Spoiler Alert: Do not read if you haven’t seen The Americans Season 1, Ep. 10 – “Only You”.
Gregory’s last wish was to live for a purpose, to die knowing that his life had made a difference in the world. And to his mind, he did. We might never know what it was that made him dedicate his life to the cause, but it was his life’s work and dying for it granted him his final wish. But, Gregory’s (and Amador’s and Vlad’s) death has everyone else questioning just what it is they’re fighting for.
For the majority of the series Philip has been portrayed as a sympathetic character, pining after a woman who doesn’t love him, while Elizabeth has been portrayed as cold, unmoved by his constant adoration. This episode didn’t make Philip unsympathetic, by any means, but it finally explained why Elizabeth can remain so indifferent. Like Gregory, Elizabeth craved a life that meant more than what her circumstances would provide. As a woman in Russia she had few options, but serving her country and its cause overseas gave her a sense of value that nothing else could. Similarly, Gregory as an African American during the Civil Rights era in the United States had very few chances to succeed and found a way to serve a cause within the KGB. This shared experience bonds Elizabeth and Gregory and lets them understand each other in a way that Philip could never compete with.
Claudia reasoned that exfiltration to Moscow would be hard at first, but that eventually he would grow accustomed to it. Like Beeman determining that all hotel rooms are the same, Claudia assumed that all exiles would be alike and Moscow was the safest option. But what Gregory tried to tell her, and what only Elizabeth understood, is that it wasn’t Moscow that was the punishment, it was the lack of purpose he would be left with.
His death obviously shook Elizabeth, but it affected her more than just losing a loved one; it has her questioning what her own choice would be in the same situation. As hard as she fights for her homeland, is she really prepared to return to it, to the limited life she would have without this job? She doesn’t see America as a utopia the way Philip paints it in his mind when he dreams of defection, but she may now see it as the only place where she can live a life of intent. And if Philip actually understood her, this is the argument he would have used rather than waxing poetic about the American dream.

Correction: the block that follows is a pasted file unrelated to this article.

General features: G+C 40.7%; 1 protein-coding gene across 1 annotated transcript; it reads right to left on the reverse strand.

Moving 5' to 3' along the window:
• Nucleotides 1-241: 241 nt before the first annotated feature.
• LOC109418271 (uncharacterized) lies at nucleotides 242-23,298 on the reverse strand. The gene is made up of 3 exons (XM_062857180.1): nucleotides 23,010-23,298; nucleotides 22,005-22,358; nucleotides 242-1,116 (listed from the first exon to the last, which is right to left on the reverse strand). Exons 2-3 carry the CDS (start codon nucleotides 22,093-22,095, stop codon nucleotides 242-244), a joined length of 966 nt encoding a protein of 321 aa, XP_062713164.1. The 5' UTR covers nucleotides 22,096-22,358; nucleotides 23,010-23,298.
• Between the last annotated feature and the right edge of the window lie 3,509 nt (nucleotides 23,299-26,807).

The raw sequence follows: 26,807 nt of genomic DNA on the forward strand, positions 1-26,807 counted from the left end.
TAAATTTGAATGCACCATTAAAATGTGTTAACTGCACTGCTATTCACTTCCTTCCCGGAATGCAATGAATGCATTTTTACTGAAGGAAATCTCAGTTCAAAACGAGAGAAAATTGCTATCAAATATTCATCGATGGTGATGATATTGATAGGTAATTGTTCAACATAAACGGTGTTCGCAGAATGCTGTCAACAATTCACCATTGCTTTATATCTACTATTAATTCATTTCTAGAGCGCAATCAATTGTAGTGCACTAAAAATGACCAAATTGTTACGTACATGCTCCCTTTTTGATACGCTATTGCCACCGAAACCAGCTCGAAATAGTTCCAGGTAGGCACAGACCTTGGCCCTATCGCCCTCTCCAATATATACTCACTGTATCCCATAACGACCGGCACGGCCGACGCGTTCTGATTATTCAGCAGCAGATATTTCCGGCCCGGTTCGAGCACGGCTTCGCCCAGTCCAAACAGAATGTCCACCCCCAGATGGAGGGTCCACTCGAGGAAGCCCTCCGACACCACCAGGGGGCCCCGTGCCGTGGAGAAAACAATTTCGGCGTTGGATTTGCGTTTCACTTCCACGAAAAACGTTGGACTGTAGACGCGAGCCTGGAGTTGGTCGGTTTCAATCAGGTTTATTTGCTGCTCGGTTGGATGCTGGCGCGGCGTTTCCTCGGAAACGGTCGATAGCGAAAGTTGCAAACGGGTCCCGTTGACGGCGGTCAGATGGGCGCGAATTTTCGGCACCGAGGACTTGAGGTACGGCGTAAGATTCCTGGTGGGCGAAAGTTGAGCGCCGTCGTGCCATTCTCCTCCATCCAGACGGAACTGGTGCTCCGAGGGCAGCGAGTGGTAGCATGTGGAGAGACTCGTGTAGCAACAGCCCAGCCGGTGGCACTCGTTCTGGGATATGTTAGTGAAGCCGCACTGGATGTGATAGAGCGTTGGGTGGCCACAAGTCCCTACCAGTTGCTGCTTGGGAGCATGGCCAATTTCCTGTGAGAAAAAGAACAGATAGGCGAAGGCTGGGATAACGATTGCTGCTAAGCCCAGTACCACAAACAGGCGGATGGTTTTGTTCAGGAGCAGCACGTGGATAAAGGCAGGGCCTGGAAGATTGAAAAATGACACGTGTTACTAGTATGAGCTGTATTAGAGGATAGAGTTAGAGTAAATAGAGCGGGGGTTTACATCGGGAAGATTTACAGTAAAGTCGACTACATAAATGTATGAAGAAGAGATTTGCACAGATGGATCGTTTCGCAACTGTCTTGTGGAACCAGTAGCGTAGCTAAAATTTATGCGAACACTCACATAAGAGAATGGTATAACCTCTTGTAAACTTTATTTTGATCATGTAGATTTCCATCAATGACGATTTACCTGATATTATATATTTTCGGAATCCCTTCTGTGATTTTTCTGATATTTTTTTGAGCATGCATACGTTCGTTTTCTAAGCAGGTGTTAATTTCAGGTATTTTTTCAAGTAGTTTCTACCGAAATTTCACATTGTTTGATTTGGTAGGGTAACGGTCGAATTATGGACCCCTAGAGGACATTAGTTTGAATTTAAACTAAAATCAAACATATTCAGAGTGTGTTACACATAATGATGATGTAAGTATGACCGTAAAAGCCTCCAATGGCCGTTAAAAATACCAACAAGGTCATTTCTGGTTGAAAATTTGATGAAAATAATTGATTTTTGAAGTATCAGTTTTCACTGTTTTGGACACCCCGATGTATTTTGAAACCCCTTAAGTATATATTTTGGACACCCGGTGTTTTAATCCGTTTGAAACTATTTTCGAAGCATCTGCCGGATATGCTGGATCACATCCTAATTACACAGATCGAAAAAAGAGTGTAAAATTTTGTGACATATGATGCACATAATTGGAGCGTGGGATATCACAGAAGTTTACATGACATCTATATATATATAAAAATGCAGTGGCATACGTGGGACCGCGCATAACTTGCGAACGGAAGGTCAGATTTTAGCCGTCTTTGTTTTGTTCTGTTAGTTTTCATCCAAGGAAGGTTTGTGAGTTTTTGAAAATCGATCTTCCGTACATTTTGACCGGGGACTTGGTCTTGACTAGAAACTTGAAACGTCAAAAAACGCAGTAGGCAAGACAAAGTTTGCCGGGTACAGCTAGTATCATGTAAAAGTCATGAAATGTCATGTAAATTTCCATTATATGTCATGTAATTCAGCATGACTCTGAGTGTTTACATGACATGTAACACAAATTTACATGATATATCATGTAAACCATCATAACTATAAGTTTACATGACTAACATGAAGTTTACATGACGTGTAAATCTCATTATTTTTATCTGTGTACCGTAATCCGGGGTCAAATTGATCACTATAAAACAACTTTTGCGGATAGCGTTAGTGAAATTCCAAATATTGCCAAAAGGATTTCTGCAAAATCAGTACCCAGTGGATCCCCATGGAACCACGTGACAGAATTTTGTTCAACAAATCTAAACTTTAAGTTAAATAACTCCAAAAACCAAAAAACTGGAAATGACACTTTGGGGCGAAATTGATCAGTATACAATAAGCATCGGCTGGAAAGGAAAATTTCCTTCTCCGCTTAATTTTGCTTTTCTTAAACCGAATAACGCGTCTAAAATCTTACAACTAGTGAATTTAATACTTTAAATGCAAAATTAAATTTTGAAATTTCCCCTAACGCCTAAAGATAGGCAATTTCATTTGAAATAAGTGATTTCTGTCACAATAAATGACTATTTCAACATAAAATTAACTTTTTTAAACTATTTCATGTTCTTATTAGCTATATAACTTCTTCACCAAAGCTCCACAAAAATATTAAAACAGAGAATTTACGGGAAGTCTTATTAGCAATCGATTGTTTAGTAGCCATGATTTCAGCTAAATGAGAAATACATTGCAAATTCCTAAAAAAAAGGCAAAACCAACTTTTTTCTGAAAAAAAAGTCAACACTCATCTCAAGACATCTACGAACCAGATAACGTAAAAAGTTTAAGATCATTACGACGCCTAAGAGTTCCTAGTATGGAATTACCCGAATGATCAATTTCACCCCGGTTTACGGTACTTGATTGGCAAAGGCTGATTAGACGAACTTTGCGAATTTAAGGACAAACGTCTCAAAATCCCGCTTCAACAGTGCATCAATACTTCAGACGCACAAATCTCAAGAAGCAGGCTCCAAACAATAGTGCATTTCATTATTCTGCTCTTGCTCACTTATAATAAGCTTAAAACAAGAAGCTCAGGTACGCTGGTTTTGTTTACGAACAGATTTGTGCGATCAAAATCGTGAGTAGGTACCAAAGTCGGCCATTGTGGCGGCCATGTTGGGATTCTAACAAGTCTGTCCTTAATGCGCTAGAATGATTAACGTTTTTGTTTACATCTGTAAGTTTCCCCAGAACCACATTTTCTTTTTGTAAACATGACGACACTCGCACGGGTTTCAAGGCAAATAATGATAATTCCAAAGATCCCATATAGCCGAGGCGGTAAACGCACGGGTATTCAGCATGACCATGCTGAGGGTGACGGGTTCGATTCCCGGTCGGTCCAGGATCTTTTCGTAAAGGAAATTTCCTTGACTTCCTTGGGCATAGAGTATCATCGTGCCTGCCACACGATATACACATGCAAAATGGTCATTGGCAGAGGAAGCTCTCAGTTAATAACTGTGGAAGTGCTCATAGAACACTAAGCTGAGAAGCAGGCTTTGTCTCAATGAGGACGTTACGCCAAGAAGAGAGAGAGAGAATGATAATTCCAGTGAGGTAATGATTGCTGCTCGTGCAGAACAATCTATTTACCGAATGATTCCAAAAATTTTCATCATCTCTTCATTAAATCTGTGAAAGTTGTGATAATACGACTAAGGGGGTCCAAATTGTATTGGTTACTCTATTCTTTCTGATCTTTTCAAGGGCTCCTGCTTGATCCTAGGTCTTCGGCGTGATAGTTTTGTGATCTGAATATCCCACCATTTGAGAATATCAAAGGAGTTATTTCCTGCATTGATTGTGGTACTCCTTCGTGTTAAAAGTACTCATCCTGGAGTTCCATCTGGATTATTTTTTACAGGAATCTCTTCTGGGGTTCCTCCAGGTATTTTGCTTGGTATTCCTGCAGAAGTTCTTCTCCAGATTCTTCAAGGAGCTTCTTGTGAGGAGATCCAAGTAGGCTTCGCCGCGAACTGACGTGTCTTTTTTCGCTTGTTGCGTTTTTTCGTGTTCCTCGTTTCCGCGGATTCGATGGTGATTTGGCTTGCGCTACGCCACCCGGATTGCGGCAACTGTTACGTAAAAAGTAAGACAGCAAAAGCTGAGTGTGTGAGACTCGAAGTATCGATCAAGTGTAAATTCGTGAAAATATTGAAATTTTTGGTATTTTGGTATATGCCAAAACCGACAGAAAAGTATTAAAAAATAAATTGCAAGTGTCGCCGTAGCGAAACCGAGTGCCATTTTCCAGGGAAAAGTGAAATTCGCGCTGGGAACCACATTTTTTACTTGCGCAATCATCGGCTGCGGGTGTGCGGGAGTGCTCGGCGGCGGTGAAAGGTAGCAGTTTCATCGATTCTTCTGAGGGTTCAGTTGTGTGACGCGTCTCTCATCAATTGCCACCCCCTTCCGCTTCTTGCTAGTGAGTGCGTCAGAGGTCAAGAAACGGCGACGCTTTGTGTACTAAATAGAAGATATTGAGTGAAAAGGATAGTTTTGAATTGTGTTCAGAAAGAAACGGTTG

For weeks The Americans has been illustrating the frustrating nature of a war fought in the shadows. Everyone is so certain that there is a war going on, and a purpose behind it, that they let their suspicions get the better of them. They find a fight because they are looking for one; it doesn’t exist for any other reason. But it finally it looks like the characters may be realizing how fruitless their efforts are.
Beeman killed Vlad out of anger. In his mind he saw it as revenge; an eye for an eye. But he also did it because he doesn’t see the KGB as people similar to him. He sees them as “bad guys” and it took Nina (whom I think he genuinely cares about) talking about her own loss, humanizing Vlad, for him to see that Vlad’s death was just as pointless as Amador’s. Even with Gregory (who he believes is actually responsible for killing his partner) dead there is no justice done. It’s just another life lost to assuage a perceived threat.
The Americans, while billed as a spy thriller, is at its best when it pushes those thrills to the side and focuses on what drives these characters and examines the significance of their circumstances. And this is what made “Only You” the best episode of the series and got me excited again to see where this show will go.
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